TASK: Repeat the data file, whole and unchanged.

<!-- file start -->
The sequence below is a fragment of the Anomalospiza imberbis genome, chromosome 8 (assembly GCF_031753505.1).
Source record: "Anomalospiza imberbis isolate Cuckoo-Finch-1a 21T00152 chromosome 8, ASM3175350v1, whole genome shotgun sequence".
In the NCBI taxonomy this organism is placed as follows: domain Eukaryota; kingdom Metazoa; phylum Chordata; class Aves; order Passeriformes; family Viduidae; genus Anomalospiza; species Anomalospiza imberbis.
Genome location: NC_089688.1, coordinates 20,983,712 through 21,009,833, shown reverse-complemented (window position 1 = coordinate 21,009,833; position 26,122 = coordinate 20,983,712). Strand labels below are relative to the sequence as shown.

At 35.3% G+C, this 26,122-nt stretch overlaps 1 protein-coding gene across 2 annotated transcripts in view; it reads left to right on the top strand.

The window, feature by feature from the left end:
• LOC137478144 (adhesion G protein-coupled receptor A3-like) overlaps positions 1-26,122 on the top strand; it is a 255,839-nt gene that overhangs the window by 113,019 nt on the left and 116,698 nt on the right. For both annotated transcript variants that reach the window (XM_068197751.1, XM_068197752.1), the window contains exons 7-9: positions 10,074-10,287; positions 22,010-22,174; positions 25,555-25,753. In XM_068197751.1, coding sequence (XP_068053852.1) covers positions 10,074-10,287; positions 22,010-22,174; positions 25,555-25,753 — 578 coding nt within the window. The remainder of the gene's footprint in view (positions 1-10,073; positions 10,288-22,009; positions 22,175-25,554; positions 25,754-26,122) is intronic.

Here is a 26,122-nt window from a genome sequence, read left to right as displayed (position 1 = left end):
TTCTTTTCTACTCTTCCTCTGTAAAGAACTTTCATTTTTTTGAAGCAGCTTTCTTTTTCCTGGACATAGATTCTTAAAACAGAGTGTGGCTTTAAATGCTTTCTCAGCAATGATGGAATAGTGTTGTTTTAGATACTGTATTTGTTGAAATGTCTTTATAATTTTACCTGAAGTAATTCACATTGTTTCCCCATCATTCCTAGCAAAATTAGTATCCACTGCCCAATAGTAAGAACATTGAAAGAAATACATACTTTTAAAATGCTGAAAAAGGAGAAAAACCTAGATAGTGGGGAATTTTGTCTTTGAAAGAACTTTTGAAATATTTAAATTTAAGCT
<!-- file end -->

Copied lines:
The sequence below is a fragment of the Anomalospiza imberbis genome, chromosome 8 (assembly GCF_031753505.1).
Source record: "Anomalospiza imberbis isolate Cuckoo-Finch-1a 21T00152 chromosome 8, ASM3175350v1, whole genome shotgun sequence".
In the NCBI taxonomy this organism is placed as follows: domain Eukaryota; kingdom Metazoa; phylum Chordata; class Aves; order Passeriformes; family Viduidae; genus Anomalospiza; species Anomalospiza imberbis.
Genome location: NC_089688.1, coordinates 20,983,712 through 21,009,833, shown reverse-complemented (window position 1 = coordinate 21,009,833; position 26,122 = coordinate 20,983,712). Strand labels below are relative to the sequence as shown.

At 35.3% G+C, this 26,122-nt stretch overlaps 1 protein-coding gene across 2 annotated transcripts in view; it reads left to right on the top strand.

The window, feature by feature from the left end:
• LOC137478144 (adhesion G protein-coupled receptor A3-like) overlaps positions 1-26,122 on the top strand; it is a 255,839-nt gene that overhangs the window by 113,019 nt on the left and 116,698 nt on the right. For both annotated transcript variants that reach the window (XM_068197751.1, XM_068197752.1), the window contains exons 7-9: positions 10,074-10,287; positions 22,010-22,174; positions 25,555-25,753. In XM_068197751.1, coding sequence (XP_068053852.1) covers positions 10,074-10,287; positions 22,010-22,174; positions 25,555-25,753 — 578 coding nt within the window. The remainder of the gene's footprint in view (positions 1-10,073; positions 10,288-22,009; positions 22,175-25,554; positions 25,754-26,122) is intronic.

Here is a 26,122-nt window from a genome sequence, read left to right as displayed (position 1 = left end):
TTCTTTTCTACTCTTCCTCTGTAAAGAACTTTCATTTTTTTGAAGCAGCTTTCTTTTTCCTGGACATAGATTCTTAAAACAGAGTGTGGCTTTAAATGCTTTCTCAGCAATGATGGAATAGTGTTGTTTTAGATACTGTATTTGTTGAAATGTCTTTATAATTTTACCTGAAGTAATTCACATTGTTTCCCCATCATTCCTAGCAAAATTAGTATCCACTGCCCAATAGTAAGAACATTGAAAGAAATACATACTTTTAAAATGCTGAAAAAGGAGAAAAACCTAGATAGTGGGGAATTTTGTCTTTGAAAGAACTTTTGAAATATTTAAATTTAAGCT